[ppml] Policy Proposal 2003-15: IPv4 Allocation Policy for the Africa Portion of the ARIN Region

Bill Woodcock woody at pch.net
Mon Sep 29 13:54:13 EDT 2003

      On Tue, 23 Sep 2003, Mury wrote:
    > > procedures.  In turn this means only about 10% of the ISPs are capable of
    > > providing the higher service levels that portable address space makes
    > > possible.
    > Please excuse me for being dense today, but can you define "higher
    > service levels"?

Internet connections with real, globally-reachable IP addresses, which can
be used for servers or sub-allocated to smaller customers.

    > Is this an issue of not wanting to renumber?

No.  I believe everyone concerned would happily renumber, if they were
able to get portable space.  I've heard that said directly, in as many
words, many times.  Renumbering is not an issue here.

    > The *only* valid argument in the policy proposal I could find is this:
    > "Lack of adequate IPv4 address space may be slowing down the growth and
    > development of the Internet in Africa."

I agree that that's a good and sufficient reason to pass this policy
proposal.  As well, it fits with ARIN's core mandate of encouraging the
growth and development of the Internet industry.

The problem here is simply one of an inappropriate yardstick being
applied.  Nobody is arguing that African and American ISPs are being
treated differently in a quantitative sense; that is in faact exactly the
problem.  A yardstick has been defined by which we measure American ISPs.
The ISPs line up their customers, who line up their dollars, and the ISP
is measured to see if they qualify.  _There simply aren't enough customers
or dollars in Africa_ for ISPs to qualify by American standards.  And
there's _no reason_ to try to measure them by American standards.  Doing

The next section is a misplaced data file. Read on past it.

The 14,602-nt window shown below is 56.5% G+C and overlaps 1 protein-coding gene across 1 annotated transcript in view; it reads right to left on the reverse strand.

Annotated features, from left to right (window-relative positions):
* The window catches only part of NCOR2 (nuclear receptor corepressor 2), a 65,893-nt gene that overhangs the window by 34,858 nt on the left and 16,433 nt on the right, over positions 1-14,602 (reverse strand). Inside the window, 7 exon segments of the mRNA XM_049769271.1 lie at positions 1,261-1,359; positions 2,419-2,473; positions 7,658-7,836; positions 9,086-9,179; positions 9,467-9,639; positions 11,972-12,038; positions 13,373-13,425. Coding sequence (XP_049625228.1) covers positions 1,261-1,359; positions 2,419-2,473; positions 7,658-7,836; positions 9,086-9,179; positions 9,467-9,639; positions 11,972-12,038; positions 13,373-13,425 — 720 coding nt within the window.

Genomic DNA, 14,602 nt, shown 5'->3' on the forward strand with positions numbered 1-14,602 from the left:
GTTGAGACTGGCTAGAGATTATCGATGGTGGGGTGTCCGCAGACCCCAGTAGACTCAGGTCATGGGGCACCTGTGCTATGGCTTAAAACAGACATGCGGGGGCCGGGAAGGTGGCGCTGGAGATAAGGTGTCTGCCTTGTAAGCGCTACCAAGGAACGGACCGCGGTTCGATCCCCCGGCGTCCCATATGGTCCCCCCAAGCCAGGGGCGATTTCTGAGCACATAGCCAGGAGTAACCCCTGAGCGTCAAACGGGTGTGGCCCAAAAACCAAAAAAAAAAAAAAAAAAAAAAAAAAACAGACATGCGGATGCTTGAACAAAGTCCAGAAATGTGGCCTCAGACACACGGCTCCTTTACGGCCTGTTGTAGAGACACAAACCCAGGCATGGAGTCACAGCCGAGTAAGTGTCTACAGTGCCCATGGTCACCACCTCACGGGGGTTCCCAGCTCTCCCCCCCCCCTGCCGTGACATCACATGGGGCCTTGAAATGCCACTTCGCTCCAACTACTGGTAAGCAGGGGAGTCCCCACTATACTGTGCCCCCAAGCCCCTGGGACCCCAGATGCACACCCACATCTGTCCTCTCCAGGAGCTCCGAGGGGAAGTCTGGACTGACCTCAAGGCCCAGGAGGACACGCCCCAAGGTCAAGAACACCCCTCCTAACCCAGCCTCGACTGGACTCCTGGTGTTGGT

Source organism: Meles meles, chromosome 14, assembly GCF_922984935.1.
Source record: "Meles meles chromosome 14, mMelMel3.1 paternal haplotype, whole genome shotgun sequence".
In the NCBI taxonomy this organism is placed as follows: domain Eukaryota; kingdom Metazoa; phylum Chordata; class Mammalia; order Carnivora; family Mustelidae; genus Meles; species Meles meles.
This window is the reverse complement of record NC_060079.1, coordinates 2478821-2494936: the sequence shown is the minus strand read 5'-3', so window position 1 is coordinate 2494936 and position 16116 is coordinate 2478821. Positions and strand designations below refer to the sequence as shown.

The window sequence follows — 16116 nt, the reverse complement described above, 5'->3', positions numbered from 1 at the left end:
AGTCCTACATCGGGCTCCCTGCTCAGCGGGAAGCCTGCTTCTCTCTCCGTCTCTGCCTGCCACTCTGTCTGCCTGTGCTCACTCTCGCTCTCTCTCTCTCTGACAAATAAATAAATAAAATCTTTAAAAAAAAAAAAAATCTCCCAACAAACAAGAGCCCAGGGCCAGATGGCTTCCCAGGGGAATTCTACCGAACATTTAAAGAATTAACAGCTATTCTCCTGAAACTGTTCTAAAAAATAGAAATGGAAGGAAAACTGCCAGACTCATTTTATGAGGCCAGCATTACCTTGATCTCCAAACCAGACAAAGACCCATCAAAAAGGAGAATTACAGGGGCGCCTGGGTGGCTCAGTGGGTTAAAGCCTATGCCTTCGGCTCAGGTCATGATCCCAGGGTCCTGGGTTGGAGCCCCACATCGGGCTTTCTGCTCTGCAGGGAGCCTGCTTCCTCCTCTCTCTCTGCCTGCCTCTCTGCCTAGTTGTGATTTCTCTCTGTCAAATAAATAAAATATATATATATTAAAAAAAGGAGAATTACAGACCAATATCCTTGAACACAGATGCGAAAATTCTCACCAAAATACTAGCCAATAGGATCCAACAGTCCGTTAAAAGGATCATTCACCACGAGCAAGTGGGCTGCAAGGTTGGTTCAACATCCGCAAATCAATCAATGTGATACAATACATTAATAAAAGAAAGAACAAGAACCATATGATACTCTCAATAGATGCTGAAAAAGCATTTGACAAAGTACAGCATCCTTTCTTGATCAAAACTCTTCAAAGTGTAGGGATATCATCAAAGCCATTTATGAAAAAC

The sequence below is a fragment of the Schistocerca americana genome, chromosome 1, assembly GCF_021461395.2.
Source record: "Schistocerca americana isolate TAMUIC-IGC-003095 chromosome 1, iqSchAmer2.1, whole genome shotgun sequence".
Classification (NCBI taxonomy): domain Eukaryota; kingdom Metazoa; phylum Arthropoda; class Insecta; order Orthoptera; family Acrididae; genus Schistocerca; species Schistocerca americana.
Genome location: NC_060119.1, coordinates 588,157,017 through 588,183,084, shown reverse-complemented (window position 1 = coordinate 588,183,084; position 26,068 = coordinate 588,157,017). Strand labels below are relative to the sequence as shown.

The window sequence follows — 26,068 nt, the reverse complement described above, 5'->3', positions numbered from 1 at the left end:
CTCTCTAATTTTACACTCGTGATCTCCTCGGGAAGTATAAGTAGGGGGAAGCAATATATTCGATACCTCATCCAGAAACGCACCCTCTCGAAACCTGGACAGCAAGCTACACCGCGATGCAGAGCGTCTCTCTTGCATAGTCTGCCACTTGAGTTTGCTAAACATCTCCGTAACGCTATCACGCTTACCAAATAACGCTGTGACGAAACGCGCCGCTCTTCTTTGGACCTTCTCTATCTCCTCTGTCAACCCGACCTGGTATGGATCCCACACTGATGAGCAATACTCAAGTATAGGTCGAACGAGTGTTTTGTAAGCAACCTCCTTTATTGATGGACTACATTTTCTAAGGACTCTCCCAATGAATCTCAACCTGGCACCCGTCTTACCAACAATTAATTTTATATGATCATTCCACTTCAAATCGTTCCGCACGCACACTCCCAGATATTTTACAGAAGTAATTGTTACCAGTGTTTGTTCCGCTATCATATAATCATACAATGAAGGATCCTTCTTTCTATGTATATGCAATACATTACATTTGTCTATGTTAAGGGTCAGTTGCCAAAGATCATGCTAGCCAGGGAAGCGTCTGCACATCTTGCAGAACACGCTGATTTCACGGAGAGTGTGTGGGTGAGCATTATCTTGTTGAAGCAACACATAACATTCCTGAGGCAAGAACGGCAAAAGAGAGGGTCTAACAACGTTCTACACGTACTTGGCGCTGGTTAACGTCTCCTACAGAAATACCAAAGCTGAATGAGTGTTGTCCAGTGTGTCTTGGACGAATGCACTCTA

so doesn't benefit anyone.  There's no competitive issue, as no American
ISPs care to do business there, given the absence of customers and
dollars.  However African ISPs don't have a choice about doing business
there; it's their home.  And they certainly don't have any means of
competing with American ISPs in America.  If they had a mechanism to set
their policy in an AfriNIC forum, they'd do so.  But for right now, they
have to set it in an ARIN forum.  And I think it's inappropriate for
people to tell them that they're not allowed to do so, just because there
are more Americans in an American organization than there are Africans
_because we're excluding them already_.

    > Why are smaller ISPs in Africa unable to obtain IP space from
    > upstream providers?

Because the upstream providers also don't qualify for portable space by
the American yardstick, so there are no addresses to be had.  The only
ones who can get the addresses are on the other end of the satellite
links, in the U.S. and Europe, do qualify using an American or RIPE
yardstick, and use that to extract excess cash from Africa by charging
exhorbitantly for addresses.  Cash which simply isn't there to the degree
to allow African ISPs to circumvent the problem by paying more blackmail
money to an upstream monopolist, to put it in politically-charged terms.


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